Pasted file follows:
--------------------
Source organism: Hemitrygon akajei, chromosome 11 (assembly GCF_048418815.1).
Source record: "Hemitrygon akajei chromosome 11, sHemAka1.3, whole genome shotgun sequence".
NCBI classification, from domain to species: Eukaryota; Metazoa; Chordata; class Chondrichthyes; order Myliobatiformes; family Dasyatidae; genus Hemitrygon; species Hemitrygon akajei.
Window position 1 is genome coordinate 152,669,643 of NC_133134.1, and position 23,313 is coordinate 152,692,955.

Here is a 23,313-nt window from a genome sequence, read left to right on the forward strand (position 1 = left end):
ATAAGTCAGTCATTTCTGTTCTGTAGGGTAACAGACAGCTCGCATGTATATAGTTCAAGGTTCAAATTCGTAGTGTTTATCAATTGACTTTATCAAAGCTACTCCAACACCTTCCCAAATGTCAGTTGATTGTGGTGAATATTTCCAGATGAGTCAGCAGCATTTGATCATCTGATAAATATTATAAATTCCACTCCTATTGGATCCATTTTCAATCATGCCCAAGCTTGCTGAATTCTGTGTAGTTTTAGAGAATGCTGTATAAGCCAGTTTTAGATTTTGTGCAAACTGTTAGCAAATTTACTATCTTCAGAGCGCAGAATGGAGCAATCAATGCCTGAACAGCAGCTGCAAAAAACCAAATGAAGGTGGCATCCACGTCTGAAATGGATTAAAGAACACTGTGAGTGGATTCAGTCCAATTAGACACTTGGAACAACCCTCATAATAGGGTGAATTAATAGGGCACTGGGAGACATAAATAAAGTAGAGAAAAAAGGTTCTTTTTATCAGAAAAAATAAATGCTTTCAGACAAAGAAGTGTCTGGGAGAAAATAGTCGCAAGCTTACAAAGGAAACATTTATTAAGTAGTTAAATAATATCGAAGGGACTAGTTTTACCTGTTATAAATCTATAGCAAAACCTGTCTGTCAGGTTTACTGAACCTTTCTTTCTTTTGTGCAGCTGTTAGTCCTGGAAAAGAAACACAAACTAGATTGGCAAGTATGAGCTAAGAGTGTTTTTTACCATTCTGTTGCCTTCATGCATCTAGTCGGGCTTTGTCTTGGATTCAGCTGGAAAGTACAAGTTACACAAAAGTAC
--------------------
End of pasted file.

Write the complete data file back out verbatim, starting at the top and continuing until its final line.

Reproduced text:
Source organism: Hemitrygon akajei, chromosome 11 (assembly GCF_048418815.1).
Source record: "Hemitrygon akajei chromosome 11, sHemAka1.3, whole genome shotgun sequence".
NCBI classification, from domain to species: Eukaryota; Metazoa; Chordata; class Chondrichthyes; order Myliobatiformes; family Dasyatidae; genus Hemitrygon; species Hemitrygon akajei.
Window position 1 is genome coordinate 152,669,643 of NC_133134.1, and position 23,313 is coordinate 152,692,955.

Here is a 23,313-nt window from a genome sequence, read left to right on the forward strand (position 1 = left end):
ATAAGTCAGTCATTTCTGTTCTGTAGGGTAACAGACAGCTCGCATGTATATAGTTCAAGGTTCAAATTCGTAGTGTTTATCAATTGACTTTATCAAAGCTACTCCAACACCTTCCCAAATGTCAGTTGATTGTGGTGAATATTTCCAGATGAGTCAGCAGCATTTGATCATCTGATAAATATTATAAATTCCACTCCTATTGGATCCATTTTCAATCATGCCCAAGCTTGCTGAATTCTGTGTAGTTTTAGAGAATGCTGTATAAGCCAGTTTTAGATTTTGTGCAAACTGTTAGCAAATTTACTATCTTCAGAGCGCAGAATGGAGCAATCAATGCCTGAACAGCAGCTGCAAAAAACCAAATGAAGGTGGCATCCACGTCTGAAATGGATTAAAGAACACTGTGAGTGGATTCAGTCCAATTAGACACTTGGAACAACCCTCATAATAGGGTGAATTAATAGGGCACTGGGAGACATAAATAAAGTAGAGAAAAAAGGTTCTTTTTATCAGAAAAAATAAATGCTTTCAGACAAAGAAGTGTCTGGGAGAAAATAGTCGCAAGCTTACAAAGGAAACATTTATTAAGTAGTTAAATAATATCGAAGGGACTAGTTTTACCTGTTATAAATCTATAGCAAAACCTGTCTGTCAGGTTTACTGAACCTTTCTTTCTTTTGTGCAGCTGTTAGTCCTGGAAAAGAAACACAAACTAGATTGGCAAGTATGAGCTAAGAGTGTTTTTTACCATTCTGTTGCCTTCATGCATCTAGTCGGGCTTTGTCTTGGATTCAGCTGGAAAGTACAAGTTACACAAAAGTAC